A forty-year perspective

Jeremy Newsum, Executive Trustee of the Grosvenor Estate, talks to Mark Preston, who succeeds him on 1 January 2017. 

19th April 2016

Jeremy, you started your career with Grosvenor in 1976 as a graduate. What advice would you give to our new graduates about how they and Grosvenor should face up to such a changing world?

We all have to find a way to embrace change because it is constant, inside and outside the Grosvenor Estate. My approach is never to feel satisfied with the status quo, to think carefully about the future and to try to make continuous improvements. For me, this works as career advice as much as how to manage my relationship with a customer or make better investment decisions. I confess, I really like change. I find it thrilling to think about how many stables there were on the London estate in 1890 and how our predecessors had to grapple with the vast ramifications of the motor vehicle; when I started work here, it was unthinkable that I had to type anything myself – and not all the typewriters were electric; £12 per square foot was the best rent you could expect for office space and that was a lot more valuable than residential. The next 25 years will be about intelligent machines as more and more professional tasks are handed over to ‘robots’. If this gives a sense of the dramatic changes centred on technology, the changes in society will not be much less.

I do have advice for senior management: listen and learn from our younger people. They may yet lack some of the slick ways we find to engage easily in the business planning process but they have all the ideas we need.

 

We often talk about ‘placemaking’ at Grosvenor. What are the most important factors that contribute to the making of a place? How can our international experience inform us better?

Places can be defined physically, but they are made by the way people relate to them. We assess them instinctively by the degree to which they inspire. Think of the Grand Mosque in Abu Dhabi, Lan Kwai Fong in Hong Kong and Hyde Park in London – all very different and, of course, all part of larger places. The trap that developers can fall into is thinking about places with hard boundaries. Few of us operate on such a scale that complete places are involved. This means we must absorb and engage with outside influences. A wonderful place can be where people live or work or just pass through and it might even be ‘ugly’. The inspiration can be stimulated by people alone but, more often, I think spaces and shapes are the catalyst and this means that design is important. We British have an embarrassing tendency to think we know the answers and can be a bit dismissive of ‘foreign’ influences and cultures. This is so wrong. Grosvenor gains enormously from working in so many successful places around the world, in cities that are regularly cited as among the best; cities like Vancouver, Stockholm and San Francisco.



How do you feel about the way Grosvenor Group’s thinking on ‘Living cities’ has evolved?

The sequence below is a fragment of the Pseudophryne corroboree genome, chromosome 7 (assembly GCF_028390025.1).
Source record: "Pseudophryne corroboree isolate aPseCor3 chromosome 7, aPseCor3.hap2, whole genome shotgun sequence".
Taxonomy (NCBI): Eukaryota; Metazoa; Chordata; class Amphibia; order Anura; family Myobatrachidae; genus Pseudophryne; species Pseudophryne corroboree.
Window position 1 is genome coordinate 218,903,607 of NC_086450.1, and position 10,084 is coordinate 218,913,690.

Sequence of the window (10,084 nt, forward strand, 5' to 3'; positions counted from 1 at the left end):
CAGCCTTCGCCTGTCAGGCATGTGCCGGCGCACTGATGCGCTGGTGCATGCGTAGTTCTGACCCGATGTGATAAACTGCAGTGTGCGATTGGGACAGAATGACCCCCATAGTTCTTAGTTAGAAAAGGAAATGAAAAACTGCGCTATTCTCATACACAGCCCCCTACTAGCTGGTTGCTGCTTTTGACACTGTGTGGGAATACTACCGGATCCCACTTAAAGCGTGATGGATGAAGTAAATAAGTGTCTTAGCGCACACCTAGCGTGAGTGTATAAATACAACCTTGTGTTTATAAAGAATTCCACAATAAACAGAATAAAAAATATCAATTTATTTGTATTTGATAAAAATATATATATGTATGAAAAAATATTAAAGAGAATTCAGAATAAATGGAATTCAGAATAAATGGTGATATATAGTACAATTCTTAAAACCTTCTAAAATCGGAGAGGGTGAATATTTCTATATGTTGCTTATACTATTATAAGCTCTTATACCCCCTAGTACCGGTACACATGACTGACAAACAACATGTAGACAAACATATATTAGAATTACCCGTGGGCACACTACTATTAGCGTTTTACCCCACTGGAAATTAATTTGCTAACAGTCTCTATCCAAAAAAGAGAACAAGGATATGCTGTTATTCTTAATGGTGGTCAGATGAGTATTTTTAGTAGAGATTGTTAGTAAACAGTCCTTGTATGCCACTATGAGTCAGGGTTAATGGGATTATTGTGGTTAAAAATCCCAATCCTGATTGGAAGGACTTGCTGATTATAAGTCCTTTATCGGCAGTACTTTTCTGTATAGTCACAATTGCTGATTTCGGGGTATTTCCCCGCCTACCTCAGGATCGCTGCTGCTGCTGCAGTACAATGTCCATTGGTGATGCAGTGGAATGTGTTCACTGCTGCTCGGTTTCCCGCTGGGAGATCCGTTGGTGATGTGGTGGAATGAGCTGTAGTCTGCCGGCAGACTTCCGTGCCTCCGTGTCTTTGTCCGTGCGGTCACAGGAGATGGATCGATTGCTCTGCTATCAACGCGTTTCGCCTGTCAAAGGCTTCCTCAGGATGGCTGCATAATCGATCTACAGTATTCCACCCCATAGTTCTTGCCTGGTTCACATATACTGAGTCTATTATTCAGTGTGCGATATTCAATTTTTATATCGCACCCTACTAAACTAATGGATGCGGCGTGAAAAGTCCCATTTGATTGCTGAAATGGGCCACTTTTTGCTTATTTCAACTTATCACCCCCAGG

First, I remind myself that ‘Living cities’ is essentially a strapline – but it is a great one for us. It is like a panoramic window from which we can see back to our heritage and our deep understanding of places, accumulated over hundreds of years; and can see forward to the way people want to live in cities and how we must help to shape their future. More than this, as cities must tread more lightly on our planet if they are to remain living for future generations, we can observe how we must improve building materials, design to promote health, use all resources more efficiently and so on.

Those looking in through the window must see our commitment, must be able to trust us that these are not merely words. Stamping ‘Living cities’ on everything we do is very demanding on us. We have to earn others’ trust and not just cloak ourselves in fine words. I have always believed that if we can satisfy our own high standards, we will have a good story to tell.



Why has it remained so unusual for property companies to attempt our international reach?

For me, the biggest underlying influence is the short-term outlook of investors (and, by the way, I would never say they were wrong from their perspective). The need for shorter-term certainty encourages specialisation.

Add to this there being no greater business challenge than to manage globally, and you can see why staying in one country has become a requirement for listed property companies. In our case, our Shareholders think long term and want diversification – not just the geographic dispersion of assets but the diversity of cultural influences and multiplicity of decision-making points around the world. We are not a single global business, we are an internationally diversified group of businesses. By devolving all decision-making to local companies, I think we have found a way to combine short- and long-term thinking into our model.



What is long-termism and why is it so important to Grosvenor?

Long-termism is simply placing the long term ahead of the short term. It doesn’t mean no interest in the short term but all decisions are easier when considered against the long-term objective. I think abstract notions like ‘long-termism’ can be dangerous and timescales should always be articulated. Ultimately, we are all stewards and our responsibilities are to the future, not to ourselves. This is the Grosvenor family philosophy and it is our business philosophy. Of all the things I could get evangelical about, this is the main one because I believe our places, our politics and our society would be better with more genuine respect paid to the long term. It’s a great advantage for us to stick to our long-term view.

For more, please see our Annual Review 2015.
 

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